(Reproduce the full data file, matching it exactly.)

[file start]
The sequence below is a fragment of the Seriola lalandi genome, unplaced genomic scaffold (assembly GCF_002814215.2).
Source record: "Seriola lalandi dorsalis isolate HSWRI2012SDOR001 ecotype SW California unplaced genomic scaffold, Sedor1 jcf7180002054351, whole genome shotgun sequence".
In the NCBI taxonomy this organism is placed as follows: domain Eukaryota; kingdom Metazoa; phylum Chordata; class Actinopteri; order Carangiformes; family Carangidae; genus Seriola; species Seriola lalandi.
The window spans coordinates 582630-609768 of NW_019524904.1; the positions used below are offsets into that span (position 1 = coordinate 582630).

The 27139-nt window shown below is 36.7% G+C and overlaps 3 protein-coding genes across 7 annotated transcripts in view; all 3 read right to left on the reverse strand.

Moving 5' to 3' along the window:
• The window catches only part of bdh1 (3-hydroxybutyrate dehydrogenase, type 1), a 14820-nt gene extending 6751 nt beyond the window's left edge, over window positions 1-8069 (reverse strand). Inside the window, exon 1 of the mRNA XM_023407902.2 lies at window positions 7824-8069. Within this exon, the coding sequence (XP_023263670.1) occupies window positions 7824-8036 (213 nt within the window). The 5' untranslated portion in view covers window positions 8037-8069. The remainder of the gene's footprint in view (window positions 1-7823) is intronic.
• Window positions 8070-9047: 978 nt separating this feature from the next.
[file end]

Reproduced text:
The sequence below is a fragment of the Seriola lalandi genome, unplaced genomic scaffold (assembly GCF_002814215.2).
Source record: "Seriola lalandi dorsalis isolate HSWRI2012SDOR001 ecotype SW California unplaced genomic scaffold, Sedor1 jcf7180002054351, whole genome shotgun sequence".
In the NCBI taxonomy this organism is placed as follows: domain Eukaryota; kingdom Metazoa; phylum Chordata; class Actinopteri; order Carangiformes; family Carangidae; genus Seriola; species Seriola lalandi.
The window spans coordinates 582630-609768 of NW_019524904.1; the positions used below are offsets into that span (position 1 = coordinate 582630).

The 27139-nt window shown below is 36.7% G+C and overlaps 3 protein-coding genes across 7 annotated transcripts in view; all 3 read right to left on the reverse strand.

Moving 5' to 3' along the window:
• The window catches only part of bdh1 (3-hydroxybutyrate dehydrogenase, type 1), a 14820-nt gene extending 6751 nt beyond the window's left edge, over window positions 1-8069 (reverse strand). Inside the window, exon 1 of the mRNA XM_023407902.2 lies at window positions 7824-8069. Within this exon, the coding sequence (XP_023263670.1) occupies window positions 7824-8036 (213 nt within the window). The 5' untranslated portion in view covers window positions 8037-8069. The remainder of the gene's footprint in view (window positions 1-7823) is intronic.
• Window positions 8070-9047: 978 nt separating this feature from the next.